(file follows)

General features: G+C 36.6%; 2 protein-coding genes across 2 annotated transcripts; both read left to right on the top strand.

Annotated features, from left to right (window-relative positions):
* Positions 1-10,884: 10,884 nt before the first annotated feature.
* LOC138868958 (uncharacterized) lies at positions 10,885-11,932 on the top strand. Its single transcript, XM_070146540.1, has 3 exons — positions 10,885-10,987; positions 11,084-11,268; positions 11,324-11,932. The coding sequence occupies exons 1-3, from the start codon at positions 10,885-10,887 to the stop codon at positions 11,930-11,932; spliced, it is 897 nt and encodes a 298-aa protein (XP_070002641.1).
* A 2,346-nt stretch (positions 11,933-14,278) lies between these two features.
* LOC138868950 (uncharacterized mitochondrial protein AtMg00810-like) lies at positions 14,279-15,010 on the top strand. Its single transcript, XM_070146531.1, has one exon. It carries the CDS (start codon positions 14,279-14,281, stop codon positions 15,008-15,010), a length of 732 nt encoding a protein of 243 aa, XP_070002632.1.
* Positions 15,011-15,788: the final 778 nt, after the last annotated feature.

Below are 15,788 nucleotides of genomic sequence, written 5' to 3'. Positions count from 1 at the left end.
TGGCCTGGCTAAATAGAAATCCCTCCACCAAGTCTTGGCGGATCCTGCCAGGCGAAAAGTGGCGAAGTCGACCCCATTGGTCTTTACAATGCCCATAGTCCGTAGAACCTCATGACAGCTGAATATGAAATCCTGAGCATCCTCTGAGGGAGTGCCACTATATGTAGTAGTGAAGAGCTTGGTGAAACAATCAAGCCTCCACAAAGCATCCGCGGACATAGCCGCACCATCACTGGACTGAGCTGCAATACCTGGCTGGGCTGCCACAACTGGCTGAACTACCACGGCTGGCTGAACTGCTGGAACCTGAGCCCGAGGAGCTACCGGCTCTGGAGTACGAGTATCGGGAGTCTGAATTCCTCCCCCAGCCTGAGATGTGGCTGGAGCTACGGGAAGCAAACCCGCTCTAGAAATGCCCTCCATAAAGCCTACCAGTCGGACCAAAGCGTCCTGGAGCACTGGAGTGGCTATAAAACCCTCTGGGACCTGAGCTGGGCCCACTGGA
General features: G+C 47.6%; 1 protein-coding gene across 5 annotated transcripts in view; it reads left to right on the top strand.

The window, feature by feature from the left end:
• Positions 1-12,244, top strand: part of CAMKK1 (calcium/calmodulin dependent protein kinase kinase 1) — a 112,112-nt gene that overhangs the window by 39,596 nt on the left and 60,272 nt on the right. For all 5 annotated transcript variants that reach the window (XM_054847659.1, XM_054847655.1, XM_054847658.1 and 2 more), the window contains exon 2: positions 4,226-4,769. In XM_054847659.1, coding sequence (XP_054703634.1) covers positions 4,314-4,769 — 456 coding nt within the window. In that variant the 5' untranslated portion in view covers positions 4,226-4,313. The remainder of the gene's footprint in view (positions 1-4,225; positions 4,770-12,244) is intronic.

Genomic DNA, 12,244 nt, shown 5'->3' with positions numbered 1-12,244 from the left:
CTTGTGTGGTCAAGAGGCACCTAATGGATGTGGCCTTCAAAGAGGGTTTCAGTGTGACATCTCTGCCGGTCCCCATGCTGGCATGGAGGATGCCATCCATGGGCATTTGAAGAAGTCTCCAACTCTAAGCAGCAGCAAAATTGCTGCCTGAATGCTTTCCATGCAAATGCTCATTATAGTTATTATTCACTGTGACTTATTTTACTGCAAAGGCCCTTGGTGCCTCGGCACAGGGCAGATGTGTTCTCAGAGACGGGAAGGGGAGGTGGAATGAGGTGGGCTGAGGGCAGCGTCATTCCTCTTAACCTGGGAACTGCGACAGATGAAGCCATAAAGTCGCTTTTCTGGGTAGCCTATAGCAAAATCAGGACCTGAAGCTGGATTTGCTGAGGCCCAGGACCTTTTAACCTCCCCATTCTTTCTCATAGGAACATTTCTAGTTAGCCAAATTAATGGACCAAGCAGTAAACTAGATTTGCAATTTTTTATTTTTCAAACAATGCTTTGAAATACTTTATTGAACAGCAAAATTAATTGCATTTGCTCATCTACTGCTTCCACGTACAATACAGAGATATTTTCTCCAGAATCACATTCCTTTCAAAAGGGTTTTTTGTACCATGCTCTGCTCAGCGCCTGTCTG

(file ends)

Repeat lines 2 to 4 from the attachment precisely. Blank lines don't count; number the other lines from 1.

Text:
Annotated features, from left to right (window-relative positions):
* Positions 1-10,884: 10,884 nt before the first annotated feature.
* LOC138868958 (uncharacterized) lies at positions 10,885-11,932 on the top strand. Its single transcript, XM_070146540.1, has 3 exons — positions 10,885-10,987; positions 11,084-11,268; positions 11,324-11,932. The coding sequence occupies exons 1-3, from the start codon at positions 10,885-10,887 to the stop codon at positions 11,930-11,932; spliced, it is 897 nt and encodes a 298-aa protein (XP_070002641.1).